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[Table 7] shows that there is a statically significant difference between patients without complications and patient with complications regarding preoperative and postoperative HbA1c, with P values of 0.033 and 0.031, respectively. Patients with complications had high level of HbA1c.
|Table 7: Comparison between patients with postoperative complications and patients with no postoperative complications regarding preoperative and postoperative glycated hemoglobin level|
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[Table 8] compares the postoperative AOFAS score between the complicated and uncomplicated patients. It shows that the postoperative AOFAS score was higher in uncomplicated patients than in complicated patients with a high statistical significance.
|Table 8: Comparison of the postoperative AOFAS score between complicated and uncomplicated patients|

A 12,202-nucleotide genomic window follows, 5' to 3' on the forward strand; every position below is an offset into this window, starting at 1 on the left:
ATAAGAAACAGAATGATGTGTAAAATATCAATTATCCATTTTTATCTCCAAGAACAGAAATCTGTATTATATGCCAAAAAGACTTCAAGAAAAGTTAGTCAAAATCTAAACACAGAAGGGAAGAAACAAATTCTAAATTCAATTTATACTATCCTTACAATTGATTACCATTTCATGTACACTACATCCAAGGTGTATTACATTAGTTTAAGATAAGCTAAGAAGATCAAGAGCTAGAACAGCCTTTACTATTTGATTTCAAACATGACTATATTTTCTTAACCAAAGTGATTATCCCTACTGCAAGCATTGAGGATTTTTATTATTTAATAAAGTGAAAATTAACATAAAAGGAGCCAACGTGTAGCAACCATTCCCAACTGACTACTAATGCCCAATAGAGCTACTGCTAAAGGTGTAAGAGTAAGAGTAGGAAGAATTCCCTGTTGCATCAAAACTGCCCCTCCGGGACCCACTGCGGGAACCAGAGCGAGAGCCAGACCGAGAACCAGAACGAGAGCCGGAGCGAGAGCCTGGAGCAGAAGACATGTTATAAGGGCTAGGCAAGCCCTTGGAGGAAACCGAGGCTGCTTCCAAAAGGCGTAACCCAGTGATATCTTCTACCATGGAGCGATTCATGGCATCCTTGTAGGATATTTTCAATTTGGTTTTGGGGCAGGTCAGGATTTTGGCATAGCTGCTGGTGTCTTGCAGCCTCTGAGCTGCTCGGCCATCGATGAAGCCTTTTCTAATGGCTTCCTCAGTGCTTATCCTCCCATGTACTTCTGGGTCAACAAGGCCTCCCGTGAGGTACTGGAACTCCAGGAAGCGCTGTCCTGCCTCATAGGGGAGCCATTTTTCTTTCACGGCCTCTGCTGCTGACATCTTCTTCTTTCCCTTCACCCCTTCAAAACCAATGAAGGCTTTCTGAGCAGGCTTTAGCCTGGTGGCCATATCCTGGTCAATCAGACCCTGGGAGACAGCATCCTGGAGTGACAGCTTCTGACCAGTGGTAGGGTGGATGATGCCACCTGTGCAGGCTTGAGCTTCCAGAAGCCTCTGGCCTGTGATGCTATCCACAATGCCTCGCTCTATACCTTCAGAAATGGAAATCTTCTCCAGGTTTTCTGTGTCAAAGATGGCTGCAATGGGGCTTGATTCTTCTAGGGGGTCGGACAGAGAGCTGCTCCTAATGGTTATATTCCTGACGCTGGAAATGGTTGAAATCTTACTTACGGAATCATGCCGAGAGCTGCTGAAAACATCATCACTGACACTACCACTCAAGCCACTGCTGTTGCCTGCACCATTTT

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The study shows a statistically significant difference between age and rate of postoperative complications. The complicated group with postoperative complications had an older age range than the uncomplicated group, with P value of 0.030 ([Table 9]).
|Table 9: Comparison between complicated and uncomplicated groups regarding the effect of age, sex, and BMI|
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There was no significant difference regarding the type of diabetes in the studied groups, as 33 patients were of type 2 diabetes and only one patient was of type 1 diabetes; this case was in the controlled group, and the fracture showed complete union with no complications.
| Discussion|| |